The Chestnut Hill Community Association says it will schedule a vote next month on whether to develop a new web portal. The portal, as it is envisioned, would feature news from the Chestnut Hill Local and promote businesses and community events by partnering with The Chestnut Hill Business Association, The Chestnut Hill Resident Association, and other neighborhood groups.
Rob Remus, head of the chair that oversees the possible development of the web portal, was not present at the meeting due to a family emergency. Instead, Gerald Tracy presented the committee’s recommendation that web portal would benefit everyone by giving residents and visitors a single site that represents the community.
Tracy went on to say that each group involved would maintain their own mission and that the web portal would not interfere with any particular entity.
“The portal operator will figure out the best way to get out the information with each facet,” said Tracy.
Walter Sullivan proposed that the committee come up with a written proposal for board members to vote on at the next CHCA meeting in January.
“Power” in numbers
Another idea put forward last night is an attempt to lock in lower electricity rates for residents by banding together.
Greg Welsh, a member of the Chestnut Hill Business Association, says he can secure cheaper rates than PECO through a rebate offered by Glacial Energy.
The deal would, in his view, save money for residents and commercial businesses and provide anywhere from $10,000 to $20,000 in revenue for the business association.
“Our goal is to save our residents money and at the same time gain some money for our association,” Welsh said.
Welsh proposed a similar benefit in usage of North American Power, another energy company that could provide the Chestnut Hill Community Association with financial gain.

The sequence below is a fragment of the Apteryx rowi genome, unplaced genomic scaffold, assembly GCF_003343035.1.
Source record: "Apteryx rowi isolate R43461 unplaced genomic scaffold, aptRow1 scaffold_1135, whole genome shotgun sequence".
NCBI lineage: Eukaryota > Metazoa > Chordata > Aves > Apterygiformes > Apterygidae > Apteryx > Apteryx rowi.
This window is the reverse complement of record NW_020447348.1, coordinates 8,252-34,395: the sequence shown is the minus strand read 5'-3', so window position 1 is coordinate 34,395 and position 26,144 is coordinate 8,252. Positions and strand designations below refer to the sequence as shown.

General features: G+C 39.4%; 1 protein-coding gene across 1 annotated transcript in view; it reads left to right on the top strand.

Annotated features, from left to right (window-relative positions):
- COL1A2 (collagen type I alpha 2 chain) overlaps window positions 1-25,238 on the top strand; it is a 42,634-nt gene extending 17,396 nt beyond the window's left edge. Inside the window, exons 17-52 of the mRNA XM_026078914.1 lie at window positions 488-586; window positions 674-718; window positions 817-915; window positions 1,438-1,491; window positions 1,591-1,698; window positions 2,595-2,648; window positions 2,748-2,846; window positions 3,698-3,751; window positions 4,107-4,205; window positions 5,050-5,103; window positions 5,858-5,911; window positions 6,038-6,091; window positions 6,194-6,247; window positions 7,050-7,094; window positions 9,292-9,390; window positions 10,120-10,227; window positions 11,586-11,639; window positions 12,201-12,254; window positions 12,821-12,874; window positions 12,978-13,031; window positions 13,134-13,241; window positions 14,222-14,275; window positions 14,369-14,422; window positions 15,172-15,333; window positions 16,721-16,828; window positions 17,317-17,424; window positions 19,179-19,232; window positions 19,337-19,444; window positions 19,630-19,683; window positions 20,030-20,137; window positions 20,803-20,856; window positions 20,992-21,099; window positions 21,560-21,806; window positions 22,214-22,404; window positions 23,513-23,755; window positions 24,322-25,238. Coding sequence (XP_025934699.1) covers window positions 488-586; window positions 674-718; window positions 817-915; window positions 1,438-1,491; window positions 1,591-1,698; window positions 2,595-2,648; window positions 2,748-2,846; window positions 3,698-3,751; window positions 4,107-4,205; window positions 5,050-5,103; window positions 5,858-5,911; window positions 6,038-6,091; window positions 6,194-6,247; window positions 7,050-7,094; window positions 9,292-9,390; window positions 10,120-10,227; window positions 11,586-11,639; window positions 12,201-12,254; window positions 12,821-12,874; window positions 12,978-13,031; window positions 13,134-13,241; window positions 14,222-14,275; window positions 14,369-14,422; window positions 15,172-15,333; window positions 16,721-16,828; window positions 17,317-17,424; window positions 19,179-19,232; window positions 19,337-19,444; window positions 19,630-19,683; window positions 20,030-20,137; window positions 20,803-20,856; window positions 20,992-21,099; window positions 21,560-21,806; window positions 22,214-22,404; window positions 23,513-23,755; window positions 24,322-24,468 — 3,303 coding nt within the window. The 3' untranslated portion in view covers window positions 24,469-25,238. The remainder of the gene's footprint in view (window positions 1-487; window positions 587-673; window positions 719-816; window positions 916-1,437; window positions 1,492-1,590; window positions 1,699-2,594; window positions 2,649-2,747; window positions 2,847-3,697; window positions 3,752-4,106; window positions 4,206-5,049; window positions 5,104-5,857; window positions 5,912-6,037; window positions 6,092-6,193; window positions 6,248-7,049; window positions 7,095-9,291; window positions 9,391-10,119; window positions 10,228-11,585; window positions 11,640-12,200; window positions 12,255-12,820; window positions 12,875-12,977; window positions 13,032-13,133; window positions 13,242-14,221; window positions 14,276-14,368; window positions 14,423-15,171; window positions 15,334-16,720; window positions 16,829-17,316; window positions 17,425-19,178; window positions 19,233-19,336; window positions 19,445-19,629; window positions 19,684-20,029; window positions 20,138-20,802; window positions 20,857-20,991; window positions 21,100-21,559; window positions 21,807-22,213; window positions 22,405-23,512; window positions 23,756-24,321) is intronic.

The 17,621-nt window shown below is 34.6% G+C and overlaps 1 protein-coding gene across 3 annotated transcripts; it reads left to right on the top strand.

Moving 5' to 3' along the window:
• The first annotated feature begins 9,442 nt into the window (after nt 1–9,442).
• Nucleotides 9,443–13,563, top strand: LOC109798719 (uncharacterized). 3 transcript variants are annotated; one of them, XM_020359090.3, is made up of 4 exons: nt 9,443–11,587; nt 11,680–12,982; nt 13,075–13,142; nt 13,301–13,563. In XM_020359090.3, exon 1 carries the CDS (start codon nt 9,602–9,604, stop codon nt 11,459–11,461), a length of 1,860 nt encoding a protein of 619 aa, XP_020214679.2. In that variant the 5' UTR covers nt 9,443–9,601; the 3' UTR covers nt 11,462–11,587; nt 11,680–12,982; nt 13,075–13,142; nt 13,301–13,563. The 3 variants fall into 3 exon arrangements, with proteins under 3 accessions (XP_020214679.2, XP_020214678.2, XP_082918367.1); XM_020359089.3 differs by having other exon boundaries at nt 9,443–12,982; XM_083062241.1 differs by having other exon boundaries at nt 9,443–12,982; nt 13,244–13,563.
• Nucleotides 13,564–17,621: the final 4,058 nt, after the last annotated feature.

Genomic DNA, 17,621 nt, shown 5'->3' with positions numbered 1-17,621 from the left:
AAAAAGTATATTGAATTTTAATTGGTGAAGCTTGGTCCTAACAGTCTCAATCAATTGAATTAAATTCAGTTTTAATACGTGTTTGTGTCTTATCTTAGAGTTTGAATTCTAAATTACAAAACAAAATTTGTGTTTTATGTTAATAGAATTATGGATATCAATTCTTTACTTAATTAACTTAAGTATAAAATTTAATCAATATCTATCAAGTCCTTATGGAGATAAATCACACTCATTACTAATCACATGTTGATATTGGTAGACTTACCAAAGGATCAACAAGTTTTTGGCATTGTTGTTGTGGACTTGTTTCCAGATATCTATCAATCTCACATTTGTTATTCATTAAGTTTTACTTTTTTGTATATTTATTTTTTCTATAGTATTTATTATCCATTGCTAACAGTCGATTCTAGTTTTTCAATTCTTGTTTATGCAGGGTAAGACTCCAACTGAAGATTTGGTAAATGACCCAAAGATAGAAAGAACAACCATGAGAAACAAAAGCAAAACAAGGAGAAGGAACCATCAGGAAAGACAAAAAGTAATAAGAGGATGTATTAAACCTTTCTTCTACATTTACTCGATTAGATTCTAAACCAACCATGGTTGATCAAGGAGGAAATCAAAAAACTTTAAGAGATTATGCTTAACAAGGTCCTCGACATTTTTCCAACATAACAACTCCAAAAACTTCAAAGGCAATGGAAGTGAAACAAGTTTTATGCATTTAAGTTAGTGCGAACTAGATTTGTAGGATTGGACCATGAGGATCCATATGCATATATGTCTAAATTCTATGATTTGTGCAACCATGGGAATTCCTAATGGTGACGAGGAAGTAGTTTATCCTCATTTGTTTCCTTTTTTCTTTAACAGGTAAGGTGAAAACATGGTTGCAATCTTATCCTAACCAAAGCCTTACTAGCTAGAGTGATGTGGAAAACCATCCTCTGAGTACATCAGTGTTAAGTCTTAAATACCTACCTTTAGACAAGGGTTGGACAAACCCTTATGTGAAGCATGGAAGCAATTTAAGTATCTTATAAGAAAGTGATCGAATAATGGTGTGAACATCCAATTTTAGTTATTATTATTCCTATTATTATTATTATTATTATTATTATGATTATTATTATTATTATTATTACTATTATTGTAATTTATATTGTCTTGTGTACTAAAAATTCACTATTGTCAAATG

As it stands, PECO Energy charges .0992 cents per kilowatt and the new plan would charge .0899 cents for the same amount.
Welsh went on to say that residents could stay with PECO but that their bill would likely go up about 5% in the coming months. Members of the board proposed further researching into the matter and the possibility of linking the North American Power web site to their own for residents to view.
“There’s no downside that I see,” said Welsh of the new energy plan.
Impact of new zoning rules
Board President Walter Sullivan updated residents on how the city’s effort to overhaul the zoning code could negatively impact residents’ ability to help shape new development projects.
He said that under the proposed zoning rule changes, neighborhood groups would only be allocated a 30-day period to meet with a developer. “If approved, it would gut our review process,” Sullivan said.
The city’s Zoning Board Committee met on Dec. 15th and the proposal will now go on to committees before it reaches City Council. Sullivan predicted the process would drag out for some time.
One item not on the agenda was City Council’s approval yesterday of a zoning change for the site of a planned dialysis center in Chestnut Hill. The bill introduced by City Councilwoman Donna Reed Miller allows Fresenius to stay open later in the nights. The dialysis center would be located at 10 E. Moreland Ave. The issue had divided local residents. The Chestnut Hill Community Association supports Fresenius’ plan while the Chestnut Hill Residents Association remains opposed to it over concerns of how late the center will remain open.